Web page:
Curing Donor Fatigue: The Search for Fulfillment

Giving, at its highest levels, is gratifying for the donor. I have seen it for myself countless times during my two decades working in philanthropy. The words “joy” and “pleasure” come to mind, but they don’t quite capture the experience. The most generous people I know give back because it’s incredibly fulfilling, as if philanthropy were a cup of hot chocolate shared with your loved ones while sitting before the fireplace on a cold winter’s night. It just feels like this is the way it was meant to be.

I have had the honor of knowing many of our community’s true philanthropists. Indeed, without exception, these most generous of souls draw deep personal satisfaction from their charity. Done right, philanthropy is a remarkably heartening experience.

That’s why I find it so frustrating when I hear the talk of “donor fatigue.” By definition, fatigue is weariness from prolonged exertion. The phrase conjures up an image of donors straining under a yoke as they pull forward the burdensome wagon of charity. It doesn’t have to be that way. In my experience, giving is anything but a burden. Giving is fulfilling.

Yet I trust that the people who talk about donor fatigue are honestly expressing their feelings. So how do we reconcile these two different pictures of charitable giving?

The answer cannot be that Door County is overburdened with a high number of charities. While it is a fact that Door County residents give a higher percentage of discretionary income to charity than any other county in Wisconsin, the dirty little secret is that Wisconsin ranks 45th on the list of most generous states. According to the statistics in the 2012 “How America Gives” study by The Chronicle of Philanthropy, Door County is by far the most generous county in Wisconsin, but Wisconsin is one of the least generous states in the nation.

Door County residents give an average of 4.1 percent of their discretionary income to charity (discretionary income is what’s left after housing, food, clothing, and other living expenses are deducted). Door County’s generosity is the highest in Wisconsin, but it’s still well below the national average of 4.7 percent. If every person in Door County gave 15 percent more to charity next year, that would only bring us to the national average. If we truly wanted Door County to become one of the most generous communities in America, we’d all have to double the amount we donate to charity.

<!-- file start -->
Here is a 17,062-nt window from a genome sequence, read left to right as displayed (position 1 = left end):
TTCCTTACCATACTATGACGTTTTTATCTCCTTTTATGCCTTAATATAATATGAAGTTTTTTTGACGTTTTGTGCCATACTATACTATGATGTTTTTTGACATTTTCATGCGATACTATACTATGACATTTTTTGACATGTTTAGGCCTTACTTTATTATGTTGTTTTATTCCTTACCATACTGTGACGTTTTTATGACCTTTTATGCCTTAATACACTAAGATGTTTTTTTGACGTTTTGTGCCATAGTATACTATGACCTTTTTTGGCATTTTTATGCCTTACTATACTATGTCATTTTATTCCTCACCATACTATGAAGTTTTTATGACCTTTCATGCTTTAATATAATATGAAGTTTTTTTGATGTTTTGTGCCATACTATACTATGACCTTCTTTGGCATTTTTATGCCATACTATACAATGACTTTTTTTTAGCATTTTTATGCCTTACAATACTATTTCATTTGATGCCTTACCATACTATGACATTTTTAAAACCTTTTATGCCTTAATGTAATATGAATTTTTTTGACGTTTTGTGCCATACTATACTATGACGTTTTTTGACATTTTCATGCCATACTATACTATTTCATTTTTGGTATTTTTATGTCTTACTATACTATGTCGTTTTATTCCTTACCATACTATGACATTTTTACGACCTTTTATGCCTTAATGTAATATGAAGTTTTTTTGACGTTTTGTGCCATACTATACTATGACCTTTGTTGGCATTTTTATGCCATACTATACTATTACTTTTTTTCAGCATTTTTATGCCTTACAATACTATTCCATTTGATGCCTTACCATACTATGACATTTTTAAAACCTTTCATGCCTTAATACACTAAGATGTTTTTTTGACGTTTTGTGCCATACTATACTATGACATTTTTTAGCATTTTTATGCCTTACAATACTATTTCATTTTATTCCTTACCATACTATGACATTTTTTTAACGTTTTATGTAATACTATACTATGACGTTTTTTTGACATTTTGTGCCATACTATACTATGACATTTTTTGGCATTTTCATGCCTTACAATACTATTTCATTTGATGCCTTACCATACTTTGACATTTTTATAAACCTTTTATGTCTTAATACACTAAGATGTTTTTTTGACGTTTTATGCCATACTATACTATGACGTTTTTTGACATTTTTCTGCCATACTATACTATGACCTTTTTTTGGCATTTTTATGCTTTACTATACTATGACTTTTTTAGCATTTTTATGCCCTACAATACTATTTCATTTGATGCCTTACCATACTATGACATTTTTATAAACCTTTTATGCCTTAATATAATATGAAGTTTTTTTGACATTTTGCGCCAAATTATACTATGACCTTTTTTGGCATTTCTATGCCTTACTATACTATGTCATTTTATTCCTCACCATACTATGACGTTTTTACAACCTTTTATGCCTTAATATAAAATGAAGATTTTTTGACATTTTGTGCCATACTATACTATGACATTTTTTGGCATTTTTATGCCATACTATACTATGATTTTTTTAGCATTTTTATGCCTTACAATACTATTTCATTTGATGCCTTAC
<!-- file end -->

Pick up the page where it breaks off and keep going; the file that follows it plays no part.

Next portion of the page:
Thus, we cannot say the feeling of donor fatigue is because we’re already giving away too much money to too many charities. Clearly, we have some room to grow.

Still, for some, that feeling of donor fatigue is real. And it cannot simply be dismissed. I believe that donor fatigue begins when a person’s generosity is not well matched to their passion.

Cindy Weber says that we “can’t expect everyone to connect equally to our cause, as hard as it may be for you to believe.” Weber is the vice president of mission development at the Door County YMCA. She says, “There are some individuals who may not care about dogs and cats, or kids or seniors or art programs or music or preservation or history. That does not make them a bad person, it just means it doesn’t make them a committed donor to your cause.”

Yet we who work in charity often try to make everyone a donor to our organization. Mark Kuntsman, executive director of Midsummer’s Music says, “The cause perhaps of donor fatigue [is] when every nonprofit organization assumes that the donor base is everyone that has a home in Door County.”

Too often, charities aggressively seek out affluent people in the community and ask them to give simply because they have the ability to do so. Not enough effort is spent trying to understand why a specific cause might be a good match for a particular donor.

“I think the hardest thing to do as a fundraiser is to listen,” says Weber. “We tend to want to tell our story, share our outcomes and talk about our impact, all of which are important, but often what we really need to do when visiting with a prospective donor is to shut up. Amazing things can happen when it is not us talking, but the prospective donor.”